I caught the one that got away
"You have 10 days to get your house listed by the Memorial Day weekend," stated my co-realtor and wife.
It's official. You heard it here first. After all the threats, warnings and false prophecies, we are finally ready to sell our family home on Sand Lake — the one that has served us so well for the past 25 years.
We were fortunate to raise our three sons on the friendly Sand Lake peninsula located just five minutes from the great town of Moose Lake. It's a wonderful, clean body of water where I seldom caught anything except sunfish. Not because they weren't in the lake — I'm just a lousy fisherman. That was just fine with me because I'll take a sweet-tasting plate of sunnies any day.
This reminds me of the best fishing tale I somehow omitted from last week's story about my great South Dakota fishing trip.
We stopped at Cabela's in Mitchell, South Dakota, to purchase our three-day fishing permits. A bargain at a mere $37, I asked the young clerk, "Does this mean that the license is valid from 4 p.m. today until 4 p.m. Thursday?"
She responded in a typical laid back South Dakota fashion, "Oh, you know. Nobody will say anything. Just quit sometime Thursday."
Our next stop was at the bait shop, which in South Dakota is almost always a side business hooked up with a liquor store. My Minnesota buddy, Slim Jim, asked the clerk for a dozen minnows to accompany his bottle of wine.
"They are right over there," said the clerk.
"I get my own minnows?" Slim Jim asked incredulously. He soon realized that in laid back South Dakota many things run on an honor system. That's just the way it's always been.
We began fishing along the shore of the Missouri River just down from St. Joe's Indian School. South Dakota, with its liberal fishing rules, allows you to use two poles with two hooks each. We soon settled in and began catching walleyes. By mid-afternoon there was a lull in the action so I wandered up the hill to grab a couple of beers. I returned to watch Sonny Boy reel in a nice eating-size catfish on my pole.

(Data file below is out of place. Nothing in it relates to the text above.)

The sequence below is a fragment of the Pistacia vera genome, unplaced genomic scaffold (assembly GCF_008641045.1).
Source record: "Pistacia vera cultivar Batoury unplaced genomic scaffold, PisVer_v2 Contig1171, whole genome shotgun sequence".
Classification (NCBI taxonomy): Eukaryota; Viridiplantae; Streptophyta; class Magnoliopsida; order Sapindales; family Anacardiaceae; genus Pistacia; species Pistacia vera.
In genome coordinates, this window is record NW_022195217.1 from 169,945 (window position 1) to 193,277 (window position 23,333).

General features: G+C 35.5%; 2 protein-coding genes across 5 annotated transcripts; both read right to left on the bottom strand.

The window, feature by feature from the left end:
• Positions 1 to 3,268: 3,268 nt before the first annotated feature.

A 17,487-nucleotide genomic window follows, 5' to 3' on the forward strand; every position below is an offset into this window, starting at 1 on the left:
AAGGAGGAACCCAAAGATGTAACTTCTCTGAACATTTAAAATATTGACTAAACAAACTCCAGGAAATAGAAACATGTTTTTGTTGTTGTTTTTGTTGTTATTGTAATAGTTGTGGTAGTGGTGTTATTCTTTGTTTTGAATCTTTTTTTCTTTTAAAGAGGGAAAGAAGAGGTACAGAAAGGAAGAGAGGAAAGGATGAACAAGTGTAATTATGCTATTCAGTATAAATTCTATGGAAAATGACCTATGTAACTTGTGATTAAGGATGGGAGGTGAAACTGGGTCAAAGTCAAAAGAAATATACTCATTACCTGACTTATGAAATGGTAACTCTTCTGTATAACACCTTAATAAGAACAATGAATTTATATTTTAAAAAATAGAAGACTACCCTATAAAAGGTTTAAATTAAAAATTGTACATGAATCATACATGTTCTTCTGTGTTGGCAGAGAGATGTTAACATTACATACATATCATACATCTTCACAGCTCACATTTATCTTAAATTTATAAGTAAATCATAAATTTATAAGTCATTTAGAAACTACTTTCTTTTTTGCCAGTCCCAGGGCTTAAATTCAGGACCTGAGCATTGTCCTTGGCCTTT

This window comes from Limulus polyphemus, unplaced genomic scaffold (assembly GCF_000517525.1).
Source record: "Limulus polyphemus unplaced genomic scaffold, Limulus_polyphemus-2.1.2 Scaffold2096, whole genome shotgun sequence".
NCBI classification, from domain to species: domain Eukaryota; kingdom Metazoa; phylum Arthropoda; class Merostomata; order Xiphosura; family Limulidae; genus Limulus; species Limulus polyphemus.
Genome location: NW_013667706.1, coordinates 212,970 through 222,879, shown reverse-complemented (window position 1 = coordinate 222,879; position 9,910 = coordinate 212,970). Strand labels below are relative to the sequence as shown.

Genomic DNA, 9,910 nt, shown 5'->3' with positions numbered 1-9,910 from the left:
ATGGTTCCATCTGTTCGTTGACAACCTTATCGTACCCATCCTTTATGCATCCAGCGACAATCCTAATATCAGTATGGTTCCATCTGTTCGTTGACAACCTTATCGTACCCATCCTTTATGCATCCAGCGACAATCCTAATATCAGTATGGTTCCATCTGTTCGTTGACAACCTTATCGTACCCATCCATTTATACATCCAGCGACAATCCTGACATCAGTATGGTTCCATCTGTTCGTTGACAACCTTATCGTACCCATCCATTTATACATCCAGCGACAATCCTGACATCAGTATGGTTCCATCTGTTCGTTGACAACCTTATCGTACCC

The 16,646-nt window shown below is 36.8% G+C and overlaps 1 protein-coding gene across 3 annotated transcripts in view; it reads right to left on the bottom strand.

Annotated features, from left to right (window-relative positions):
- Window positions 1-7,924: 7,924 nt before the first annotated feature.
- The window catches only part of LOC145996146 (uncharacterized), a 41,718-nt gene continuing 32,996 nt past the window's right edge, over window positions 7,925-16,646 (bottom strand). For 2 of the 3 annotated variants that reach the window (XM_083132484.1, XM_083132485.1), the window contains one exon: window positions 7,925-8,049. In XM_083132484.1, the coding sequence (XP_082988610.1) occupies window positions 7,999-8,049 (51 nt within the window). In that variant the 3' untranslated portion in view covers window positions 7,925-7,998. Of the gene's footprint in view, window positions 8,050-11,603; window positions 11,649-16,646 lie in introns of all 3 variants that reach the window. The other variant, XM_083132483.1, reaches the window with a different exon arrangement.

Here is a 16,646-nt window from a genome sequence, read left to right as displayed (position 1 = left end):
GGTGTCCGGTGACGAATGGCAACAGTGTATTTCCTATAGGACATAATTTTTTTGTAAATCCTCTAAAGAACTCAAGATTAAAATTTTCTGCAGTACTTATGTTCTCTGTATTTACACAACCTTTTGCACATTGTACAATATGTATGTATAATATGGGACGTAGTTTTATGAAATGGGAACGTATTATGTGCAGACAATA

I razzed him with, "It's my pole so I'm claiming the fish."
Sonny had no argument with that. He actually baited my line for me and tossed it back in the river. It wasn't long after that when I asked Sonny Boy, "Where did you toss in my line? I don't see my pole."
After a short look, he replied, "It's gone! I put your pole in right here. Your pole is gone!"
Sometime during the beer drinking, a fish evidently pulled my entire fishing rig into the river. No sooner had the dust settled from that episode when I got a bite on my remaining pole. All indications were showing signs of a whopper. My pole was bent over to the max as I kept easing the monster to shore. I finally managed to land the biggest fish of our trip to date. It was an ugly old carp that dangled from my line. The hook was barely embedded in its lip. Removing the carp from the hook, I noticed two other hooks on the line. Something wasn't right. Slim Jim grabbed the line and began pulling it to shore. There on the other end was my missing fishing pole. I had just caught the carp that had pulled it into the water!